Hydrology and Earth System Sciences | Halwatura et al.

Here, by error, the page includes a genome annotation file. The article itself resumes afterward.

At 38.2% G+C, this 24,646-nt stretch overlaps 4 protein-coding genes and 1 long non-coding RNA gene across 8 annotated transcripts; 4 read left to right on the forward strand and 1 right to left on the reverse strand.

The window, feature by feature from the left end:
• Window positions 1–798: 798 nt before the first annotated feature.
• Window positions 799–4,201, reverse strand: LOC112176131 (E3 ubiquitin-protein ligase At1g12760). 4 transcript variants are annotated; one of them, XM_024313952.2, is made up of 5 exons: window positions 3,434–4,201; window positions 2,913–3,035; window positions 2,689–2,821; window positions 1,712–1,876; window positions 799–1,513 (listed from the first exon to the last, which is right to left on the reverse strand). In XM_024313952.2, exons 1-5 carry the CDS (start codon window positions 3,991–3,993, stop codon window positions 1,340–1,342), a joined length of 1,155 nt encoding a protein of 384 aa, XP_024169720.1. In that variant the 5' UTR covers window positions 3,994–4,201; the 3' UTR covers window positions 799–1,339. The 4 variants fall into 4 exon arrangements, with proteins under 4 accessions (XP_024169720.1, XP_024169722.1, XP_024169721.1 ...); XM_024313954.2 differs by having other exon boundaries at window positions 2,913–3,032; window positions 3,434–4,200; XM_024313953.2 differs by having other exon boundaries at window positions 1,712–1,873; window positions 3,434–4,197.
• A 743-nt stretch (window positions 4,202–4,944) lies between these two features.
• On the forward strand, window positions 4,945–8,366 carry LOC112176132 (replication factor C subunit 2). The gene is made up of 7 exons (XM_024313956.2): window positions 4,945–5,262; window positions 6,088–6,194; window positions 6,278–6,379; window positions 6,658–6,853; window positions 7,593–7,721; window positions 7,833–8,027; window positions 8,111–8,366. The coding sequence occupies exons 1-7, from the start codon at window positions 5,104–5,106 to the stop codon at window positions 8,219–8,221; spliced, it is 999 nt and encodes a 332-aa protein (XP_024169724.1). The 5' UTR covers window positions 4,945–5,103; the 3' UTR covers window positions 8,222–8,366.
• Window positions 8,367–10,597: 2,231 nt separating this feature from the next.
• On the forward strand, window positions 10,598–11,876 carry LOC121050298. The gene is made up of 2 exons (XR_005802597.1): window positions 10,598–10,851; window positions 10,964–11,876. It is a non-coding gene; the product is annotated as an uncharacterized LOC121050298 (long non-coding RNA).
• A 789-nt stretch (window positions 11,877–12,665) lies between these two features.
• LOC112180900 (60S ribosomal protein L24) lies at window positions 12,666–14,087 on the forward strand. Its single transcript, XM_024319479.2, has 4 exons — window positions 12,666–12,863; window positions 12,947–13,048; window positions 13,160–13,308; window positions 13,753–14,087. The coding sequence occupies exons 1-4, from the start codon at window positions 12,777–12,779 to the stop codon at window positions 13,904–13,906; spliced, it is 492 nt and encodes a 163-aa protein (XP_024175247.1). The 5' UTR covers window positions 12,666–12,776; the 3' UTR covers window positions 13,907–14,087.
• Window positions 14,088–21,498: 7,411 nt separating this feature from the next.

Meteorological drought indices based on precipitation and/or evaporation are commonly used to detect the presence, severity and duration of soil moisture droughts. However, it is debatable whether droughts can be adequately characterised using only precipitation and/evaporation, or whether more physical based methods using soil water deficits and pressures is necessary. To address this question, the performances of two commonly used meteorological drought indices, the Standard Precipitation Index (SPI) and the Reconnaissance Drought Index (RDI), are evaluated against soil moisture droughts identified using a physically based soil water model. Our analysis is based on three sites in Eastern Australia, each representing specific soil-climate conditions. Drought duration and severity were estimated using SPI and RDI and soil water pressure data were simulated with Hydrus-1D. The performance of the two drought indices was measured in terms of their correlation with simulated monthly minimum soil water pressures, and their ability to estimate the frequency with which the simulated pressure drops below threshold values. There was a significant correlation between the two drought indices (SPI and RDI) and the monthly minimum soil water pressure. Failure rate (FR) and false alarm rate (FAR) of drought indices detect soil moisture drought reasonably well (FR and FAR is <50 %) for both drought indices (SPI and RDI) and soil depths (5 cm and 30 cm) (except Melbourne). Overall SPI performs better (except shallow soils in Bourke) than RDI. However an uncertainty of the FR and FAR in the soil water retention curve is always higher than the uncertainties of drought indices. The complexity and the uncertainty in the model encourage to use the simple drought indices, however the model provide physically relevant soil water pressure values which are species specific for plants.
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